If you enjoy aquatic invertebrates, the Bamboo Shrimp is definitely one to consider adding to your community.
Not only are they very nice to look at but they make an excellent cleanup crew for your aquarium.
Shrimp can be very entertaining to watch as they scuttle around your aquarium and this shrimp has the added bonus of being able to change their color.
They can live peacefully alongside lots of freshwater fish too!
Are you considering adding Bamboo Shrimp to your aquarium?
Then keep reading to learn all of the best information on these delightful decapods…
|Other Common Names:||Flower Shrimp, Fan Shrimp, Wood Shrimp, Singapore Shrimp|
|Scientific Name:||Atyopsis moluccensis|
|Color:||Brown, red, yellow, green, grey, blue|
|Minimum Tank Size:||20 gallons|
|Minimum Tank Temperature:||75-82°F|
|Tank Mate Compatibility:||Peaceful fish and other small shrimp|
- About Bamboo Shrimp
- Bamboo Shrimp Appearance
- Breeding Bamboo Shrimp
- Natural Habitat and Tank Set Up
- Tank Mate Ideas
- Bamboo Shrimp Care Guide
- Vampire Shrimp vs Bamboo Shrimp
- Species History
- Other Shrimp To Consider (Summary)
About Bamboo Shrimp
The Bamboo Shrimp is a medium sized shrimp from the family Atyidae.
They are also known as the Flower Shrimp, Singapore Shrimp, Fan Shrimp, Wood Shrimp or scientifically as Atyopsis moluccensis.
Bamboo Shrimp are easy to care and are one of the most popular shrimp species around.
You should expect to pay anywhere from $10-$20 per shrimp.
They are not predatory and get along well with other aquarium shrimp and peaceful medium sized fish.
You are most likely to find your shrimp near the filter intakes and other high flow areas of your tank, using the fans on their front legs to scavenge for food particles.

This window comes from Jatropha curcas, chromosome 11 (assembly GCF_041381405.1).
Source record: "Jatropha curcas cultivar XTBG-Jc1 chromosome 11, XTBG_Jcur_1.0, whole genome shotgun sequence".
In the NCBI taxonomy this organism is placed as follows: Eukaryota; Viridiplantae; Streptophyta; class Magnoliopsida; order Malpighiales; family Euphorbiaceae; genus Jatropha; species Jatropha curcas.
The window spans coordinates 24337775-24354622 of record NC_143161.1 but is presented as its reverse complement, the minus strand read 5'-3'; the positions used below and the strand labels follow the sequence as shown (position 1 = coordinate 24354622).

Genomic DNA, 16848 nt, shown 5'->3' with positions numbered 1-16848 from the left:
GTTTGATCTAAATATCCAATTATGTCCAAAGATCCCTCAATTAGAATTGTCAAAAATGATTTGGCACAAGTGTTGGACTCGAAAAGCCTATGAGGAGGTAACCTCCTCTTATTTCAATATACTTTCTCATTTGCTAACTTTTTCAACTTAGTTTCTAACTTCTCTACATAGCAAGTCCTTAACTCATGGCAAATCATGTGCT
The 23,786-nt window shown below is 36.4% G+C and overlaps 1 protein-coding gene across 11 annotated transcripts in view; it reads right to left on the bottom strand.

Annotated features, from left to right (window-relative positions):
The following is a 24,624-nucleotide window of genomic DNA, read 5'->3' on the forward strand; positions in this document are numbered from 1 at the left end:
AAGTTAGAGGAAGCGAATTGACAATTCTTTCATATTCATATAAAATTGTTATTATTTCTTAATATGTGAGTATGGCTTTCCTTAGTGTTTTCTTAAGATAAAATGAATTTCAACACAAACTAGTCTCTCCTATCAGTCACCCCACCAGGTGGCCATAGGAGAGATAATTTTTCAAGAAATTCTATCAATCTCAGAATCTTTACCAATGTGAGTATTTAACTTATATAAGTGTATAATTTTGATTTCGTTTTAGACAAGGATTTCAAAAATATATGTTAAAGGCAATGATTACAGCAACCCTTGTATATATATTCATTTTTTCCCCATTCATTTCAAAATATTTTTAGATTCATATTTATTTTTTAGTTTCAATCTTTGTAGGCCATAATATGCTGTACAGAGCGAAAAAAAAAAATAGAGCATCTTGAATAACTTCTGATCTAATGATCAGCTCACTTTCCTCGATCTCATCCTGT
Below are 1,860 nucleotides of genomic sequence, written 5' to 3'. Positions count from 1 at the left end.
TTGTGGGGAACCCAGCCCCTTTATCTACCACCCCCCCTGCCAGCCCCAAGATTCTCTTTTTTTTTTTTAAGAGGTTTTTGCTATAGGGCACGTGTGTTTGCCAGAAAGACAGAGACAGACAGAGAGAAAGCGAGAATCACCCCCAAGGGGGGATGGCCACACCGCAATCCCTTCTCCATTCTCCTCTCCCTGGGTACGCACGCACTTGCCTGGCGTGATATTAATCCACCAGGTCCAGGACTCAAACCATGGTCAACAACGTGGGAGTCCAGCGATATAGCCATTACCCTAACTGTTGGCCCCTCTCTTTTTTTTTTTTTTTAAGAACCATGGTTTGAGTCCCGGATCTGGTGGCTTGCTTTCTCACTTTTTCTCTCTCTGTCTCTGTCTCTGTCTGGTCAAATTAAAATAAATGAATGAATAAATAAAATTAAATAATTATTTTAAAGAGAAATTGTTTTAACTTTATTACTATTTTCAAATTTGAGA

- Helps keep your tank clean.
- Gets along with most invertebrates.
- Comes in different colors to match your aquascape.
- Good at feeding itself.
- Very sensitive to water conditions.
- Hard to acclimate to new tanks.
- Very difficult to breed.
Bamboo Shrimp Appearance
Bamboo Shrimp come in so many different colors, but woody brown and red are the most common.
This shrimp’s body has a pattern of colored streaks up against a white or grey background. They look like driftwood, tree bark, or bamboo (which is where their name comes from).
These color patterns let them camouflage against the plants in your tank – they will hide in the areas that most closely resemble their own colors.
Bamboo Shrimp grow up to 3 inches long and are one of the largest freshwater aquarium shrimp around.
They are decapods, so they have five pairs of legs and 10 legs in total. Their appendages are highly specialized, just like with other arthropods. The four front legs are called the chelipeds and are used for gathering food. This is where the filtering fans, or setae, are located. They have 10 legs for walking and additional legs for swimming. The 10 periopods (or walking legs) are backed up by a set of swimming legs (pleopods).
The telson (or tail) allows the shrimp to swim forward. It is backed up by two uropods for swimming backwards when it needs to get away from a bad situation.
This shrimp has two beady black eyes positioned on two small stalks and flanked by a long antenna on both sides. Beneath the antennae are two smaller antennules, which detect motion and vibration in the water.
To tell the males and the females apart you need to look at their chelipeds (claws). The male’s chelipeds will be longer than all of its other walking legs. Males are also slimmer and have smaller abdomens than females
Bamboo Shrimp Color Shifts
These shrimp also have the fascinating ability of color shifting.
Sometimes this is done for protection and other times because of molting. In the wild, changing color lets them hide from predators. Whereas in an aquarium most color changes are related to molting.